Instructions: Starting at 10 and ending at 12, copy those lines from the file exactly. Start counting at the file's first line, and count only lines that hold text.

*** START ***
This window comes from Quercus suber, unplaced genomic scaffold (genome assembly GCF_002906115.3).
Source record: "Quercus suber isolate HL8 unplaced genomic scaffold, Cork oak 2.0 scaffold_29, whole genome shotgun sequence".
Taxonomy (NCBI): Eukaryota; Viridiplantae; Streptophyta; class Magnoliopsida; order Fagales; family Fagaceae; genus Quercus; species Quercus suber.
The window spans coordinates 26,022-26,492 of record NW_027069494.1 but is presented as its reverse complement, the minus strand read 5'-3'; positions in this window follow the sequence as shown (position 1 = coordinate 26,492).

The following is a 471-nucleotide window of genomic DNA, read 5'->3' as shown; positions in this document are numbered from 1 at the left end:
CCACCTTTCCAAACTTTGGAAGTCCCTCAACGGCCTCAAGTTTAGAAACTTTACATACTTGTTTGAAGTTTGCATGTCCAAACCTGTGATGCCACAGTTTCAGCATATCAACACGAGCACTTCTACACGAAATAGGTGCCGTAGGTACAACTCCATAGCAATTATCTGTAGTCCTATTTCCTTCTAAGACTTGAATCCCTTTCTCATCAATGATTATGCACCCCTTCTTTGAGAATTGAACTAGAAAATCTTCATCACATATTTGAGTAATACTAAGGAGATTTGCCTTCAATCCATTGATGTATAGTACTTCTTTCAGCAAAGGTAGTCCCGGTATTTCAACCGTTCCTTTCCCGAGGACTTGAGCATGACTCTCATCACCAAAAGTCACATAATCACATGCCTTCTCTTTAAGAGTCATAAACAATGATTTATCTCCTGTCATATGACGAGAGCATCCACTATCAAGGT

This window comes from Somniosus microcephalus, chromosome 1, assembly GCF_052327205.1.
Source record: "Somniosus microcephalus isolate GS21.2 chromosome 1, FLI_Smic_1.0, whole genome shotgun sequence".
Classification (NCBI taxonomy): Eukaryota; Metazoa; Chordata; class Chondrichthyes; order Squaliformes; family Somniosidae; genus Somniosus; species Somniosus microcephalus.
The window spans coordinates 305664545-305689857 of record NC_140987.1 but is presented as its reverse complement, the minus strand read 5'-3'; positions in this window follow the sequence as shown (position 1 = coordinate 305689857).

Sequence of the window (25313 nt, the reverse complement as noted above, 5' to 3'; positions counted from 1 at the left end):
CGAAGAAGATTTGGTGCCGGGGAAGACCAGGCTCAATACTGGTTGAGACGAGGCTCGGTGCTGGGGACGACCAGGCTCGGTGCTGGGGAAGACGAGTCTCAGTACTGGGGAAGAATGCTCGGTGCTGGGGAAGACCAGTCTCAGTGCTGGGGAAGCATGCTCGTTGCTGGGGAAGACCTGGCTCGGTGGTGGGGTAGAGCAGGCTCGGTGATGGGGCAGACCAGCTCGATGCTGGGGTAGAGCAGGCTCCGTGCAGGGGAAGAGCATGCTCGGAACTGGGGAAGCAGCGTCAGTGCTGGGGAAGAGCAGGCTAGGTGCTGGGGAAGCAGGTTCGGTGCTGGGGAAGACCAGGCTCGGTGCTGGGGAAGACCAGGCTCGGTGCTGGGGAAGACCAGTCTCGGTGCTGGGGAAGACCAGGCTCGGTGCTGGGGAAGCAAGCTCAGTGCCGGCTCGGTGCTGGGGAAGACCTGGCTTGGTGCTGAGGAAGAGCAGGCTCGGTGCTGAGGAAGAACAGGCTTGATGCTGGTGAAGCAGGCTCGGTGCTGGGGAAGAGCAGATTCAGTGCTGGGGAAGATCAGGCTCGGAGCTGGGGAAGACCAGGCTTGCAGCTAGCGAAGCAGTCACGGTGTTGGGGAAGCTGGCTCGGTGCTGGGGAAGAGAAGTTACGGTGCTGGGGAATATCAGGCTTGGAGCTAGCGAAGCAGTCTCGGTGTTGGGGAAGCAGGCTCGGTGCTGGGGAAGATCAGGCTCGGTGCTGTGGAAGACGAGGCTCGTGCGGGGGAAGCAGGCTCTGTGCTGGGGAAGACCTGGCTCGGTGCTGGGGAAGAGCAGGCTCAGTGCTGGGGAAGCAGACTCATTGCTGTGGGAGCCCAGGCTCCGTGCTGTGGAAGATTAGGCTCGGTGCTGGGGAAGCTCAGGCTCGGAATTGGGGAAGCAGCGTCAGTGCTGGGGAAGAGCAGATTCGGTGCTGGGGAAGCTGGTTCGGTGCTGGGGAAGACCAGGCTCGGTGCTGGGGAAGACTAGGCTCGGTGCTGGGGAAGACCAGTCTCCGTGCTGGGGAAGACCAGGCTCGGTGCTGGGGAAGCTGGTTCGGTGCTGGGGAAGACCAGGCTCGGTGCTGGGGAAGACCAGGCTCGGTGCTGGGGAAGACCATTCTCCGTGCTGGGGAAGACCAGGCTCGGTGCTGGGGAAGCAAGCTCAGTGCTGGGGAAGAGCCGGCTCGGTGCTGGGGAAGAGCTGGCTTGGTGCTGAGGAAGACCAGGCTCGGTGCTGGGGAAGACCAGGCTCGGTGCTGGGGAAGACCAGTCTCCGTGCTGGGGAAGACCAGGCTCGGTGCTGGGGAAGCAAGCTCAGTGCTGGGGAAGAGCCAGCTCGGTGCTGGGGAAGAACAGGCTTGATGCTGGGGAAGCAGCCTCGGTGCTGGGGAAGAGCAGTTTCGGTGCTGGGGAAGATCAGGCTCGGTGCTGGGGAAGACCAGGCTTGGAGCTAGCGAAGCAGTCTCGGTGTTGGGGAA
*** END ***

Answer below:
The window spans coordinates 305664545-305689857 of record NC_140987.1 but is presented as its reverse complement, the minus strand read 5'-3'; positions in this window follow the sequence as shown (position 1 = coordinate 305689857).

Sequence of the window (25313 nt, the reverse complement as noted above, 5' to 3'; positions counted from 1 at the left end):
CGAAGAAGATTTGGTGCCGGGGAAGACCAGGCTCAATACTGGTTGAGACGAGGCTCGGTGCTGGGGACGACCAGGCTCGGTGCTGGGGAAGACGAGTCTCAGTACTGGGGAAGAATGCTCGGTGCTGGGGAAGACCAGTCTCAGTGCTGGGGAAGCATGCTCGTTGCTGGGGAAGACCTGGCTCGGTGGTGGGGTAGAGCAGGCTCGGTGATGGGGCAGACCAGCTCGATGCTGGGGTAGAGCAGGCTCCGTGCAGGGGAAGAGCATGCTCGGAACTGGGGAAGCAGCGTCAGTGCTGGGGAAGAGCAGGCTAGGTGCTGGGGAAGCAGGTTCGGTGCTGGGGAAGACCAGGCTCGGTGCTGGGGAAGACCAGGCTCGGTGCTGGGGAAGACCAGTCTCGGTGCTGGGGAAGACCAGGCTCGGTGCTGGGGAAGCAAGCTCAGTGCCGGCTCGGTGCTGGGGAAGACCTGGCTTGGTGCTGAGGAAGAGCAGGCTCGGTGCTGAGGAAGAACAGGCTTGATGCTGGTGAAGCAGGCTCGGTGCTGGGGAAGAGCAGATTCAGTGCTGGGGAAGATCAGGCTCGGAGCTGGGGAAGACCAGGCTTGCAGCTAGCGAAGCAGTCACGGTGTTGGGGAAGCTGGCTCGGTGCTGGGGAAGAGAAGTTACGGTGCTGGGGAATATCAGGCTTGGAGCTAGCGAAGCAGTCTCGGTGTTGGGGAAGCAGGCTCGGTGCTGGGGAAGATCAGGCTCGGTGCTGTGGAAGACGAGGCTCGTGCGGGGGAAGCAGGCTCTGTGCTGGGGAAGACCTGGCTCGGTGCTGGGGAAGAGCAGGCTCAGTGCTGGGGAAGCAGACTCATTGCTGTGGGAGCCCAGGCTCCGTGCTGTGGAAGATTAGGCTCGGTGCTGGGGAAGCTCAGGCTCGGAATTGGGGAAGCAGCGTCAGTGCTGGGGAAGAGCAGATTCGGTGCTGGGGAAGCTGGTTCGGTGCTGGGGAAGACCAGGCTCGGTGCTGGGGAAGACTAGGCTCGGTGCTGGGGAAGACCAGTCTCCGTGCTGGGGAAGACCAGGCTCGGTGCTGGGGAAGCTGGTTCGGTGCTGGGGAAGACCAGGCTCGGTGCTGGGGAAGACCAGGCTCGGTGCTGGGGAAGACCATTCTCCGTGCTGGGGAAGACCAGGCTCGGTGCTGGGGAAGCAAGCTCAGTGCTGGGGAAGAGCCGGCTCGGTGCTGGGGAAGAGCTGGCTTGGTGCTGAGGAAGACCAGGCTCGGTGCTGGGGAAGACCAGGCTCGGTGCTGGGGAAGACCAGTCTCCGTGCTGGGGAAGACCAGGCTCGGTGCTGGGGAAGCAAGCTCAGTGCTGGGGAAGAGCCAGCTCGGTGCTGGGGAAGAACAGGCTTGATGCTGGGGAAGCAGCCTCGGTGCTGGGGAAGAGCAGTTTCGGTGCTGGGGAAGATCAGGCTCGGTGCTGGGGAAGACCAGGCTTGGAGCTAGCGAAGCAGTCTCGGTGTTGGGGAA